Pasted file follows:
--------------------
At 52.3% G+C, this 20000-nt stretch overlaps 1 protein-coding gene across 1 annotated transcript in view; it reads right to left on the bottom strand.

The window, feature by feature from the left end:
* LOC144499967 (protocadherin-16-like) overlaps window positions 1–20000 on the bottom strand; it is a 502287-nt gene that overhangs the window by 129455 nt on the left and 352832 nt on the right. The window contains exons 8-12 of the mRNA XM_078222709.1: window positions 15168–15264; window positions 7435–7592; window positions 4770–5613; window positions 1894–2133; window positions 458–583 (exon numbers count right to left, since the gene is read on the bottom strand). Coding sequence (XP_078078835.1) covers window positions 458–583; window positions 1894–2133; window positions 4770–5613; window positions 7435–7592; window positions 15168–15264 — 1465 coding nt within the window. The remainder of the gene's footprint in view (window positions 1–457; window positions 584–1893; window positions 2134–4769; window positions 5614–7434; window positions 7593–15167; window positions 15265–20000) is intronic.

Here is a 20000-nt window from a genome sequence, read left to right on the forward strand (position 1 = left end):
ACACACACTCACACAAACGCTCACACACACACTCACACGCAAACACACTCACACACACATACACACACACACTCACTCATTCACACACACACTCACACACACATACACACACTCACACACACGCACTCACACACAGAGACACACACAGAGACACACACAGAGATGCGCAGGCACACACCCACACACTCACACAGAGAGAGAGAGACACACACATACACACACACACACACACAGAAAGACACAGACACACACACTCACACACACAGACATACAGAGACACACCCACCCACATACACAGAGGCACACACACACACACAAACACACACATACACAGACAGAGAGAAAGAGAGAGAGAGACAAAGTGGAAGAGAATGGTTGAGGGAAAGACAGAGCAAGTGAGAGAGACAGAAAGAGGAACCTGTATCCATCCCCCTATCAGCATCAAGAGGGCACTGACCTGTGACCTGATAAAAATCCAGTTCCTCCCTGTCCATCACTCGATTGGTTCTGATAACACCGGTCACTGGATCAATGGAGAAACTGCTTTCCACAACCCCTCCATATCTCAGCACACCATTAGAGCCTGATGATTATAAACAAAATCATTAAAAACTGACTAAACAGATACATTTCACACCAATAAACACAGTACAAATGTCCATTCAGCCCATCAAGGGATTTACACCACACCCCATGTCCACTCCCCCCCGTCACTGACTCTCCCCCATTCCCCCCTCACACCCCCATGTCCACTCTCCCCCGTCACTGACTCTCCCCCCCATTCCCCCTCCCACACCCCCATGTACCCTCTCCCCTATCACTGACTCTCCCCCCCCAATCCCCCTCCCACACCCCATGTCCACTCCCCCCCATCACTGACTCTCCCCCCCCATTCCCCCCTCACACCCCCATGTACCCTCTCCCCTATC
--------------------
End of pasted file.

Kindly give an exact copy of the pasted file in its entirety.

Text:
At 52.3% G+C, this 20000-nt stretch overlaps 1 protein-coding gene across 1 annotated transcript in view; it reads right to left on the bottom strand.

The window, feature by feature from the left end:
* LOC144499967 (protocadherin-16-like) overlaps window positions 1–20000 on the bottom strand; it is a 502287-nt gene that overhangs the window by 129455 nt on the left and 352832 nt on the right. The window contains exons 8-12 of the mRNA XM_078222709.1: window positions 15168–15264; window positions 7435–7592; window positions 4770–5613; window positions 1894–2133; window positions 458–583 (exon numbers count right to left, since the gene is read on the bottom strand). Coding sequence (XP_078078835.1) covers window positions 458–583; window positions 1894–2133; window positions 4770–5613; window positions 7435–7592; window positions 15168–15264 — 1465 coding nt within the window. The remainder of the gene's footprint in view (window positions 1–457; window positions 584–1893; window positions 2134–4769; window positions 5614–7434; window positions 7593–15167; window positions 15265–20000) is intronic.

Here is a 20000-nt window from a genome sequence, read left to right on the forward strand (position 1 = left end):
ACACACACTCACACAAACGCTCACACACACACTCACACGCAAACACACTCACACACACATACACACACACACTCACTCATTCACACACACACTCACACACACATACACACACTCACACACACGCACTCACACACAGAGACACACACAGAGACACACACAGAGATGCGCAGGCACACACCCACACACTCACACAGAGAGAGAGAGACACACACATACACACACACACACACACAGAAAGACACAGACACACACACTCACACACACAGACATACAGAGACACACCCACCCACATACACAGAGGCACACACACACACACAAACACACACATACACAGACAGAGAGAAAGAGAGAGAGAGACAAAGTGGAAGAGAATGGTTGAGGGAAAGACAGAGCAAGTGAGAGAGACAGAAAGAGGAACCTGTATCCATCCCCCTATCAGCATCAAGAGGGCACTGACCTGTGACCTGATAAAAATCCAGTTCCTCCCTGTCCATCACTCGATTGGTTCTGATAACACCGGTCACTGGATCAATGGAGAAACTGCTTTCCACAACCCCTCCATATCTCAGCACACCATTAGAGCCTGATGATTATAAACAAAATCATTAAAAACTGACTAAACAGATACATTTCACACCAATAAACACAGTACAAATGTCCATTCAGCCCATCAAGGGATTTACACCACACCCCATGTCCACTCCCCCCCGTCACTGACTCTCCCCCATTCCCCCCTCACACCCCCATGTCCACTCTCCCCCGTCACTGACTCTCCCCCCCATTCCCCCTCCCACACCCCCATGTACCCTCTCCCCTATCACTGACTCTCCCCCCCCAATCCCCCTCCCACACCCCATGTCCACTCCCCCCCATCACTGACTCTCCCCCCCCATTCCCCCCTCACACCCCCATGTACCCTCTCCCCTATC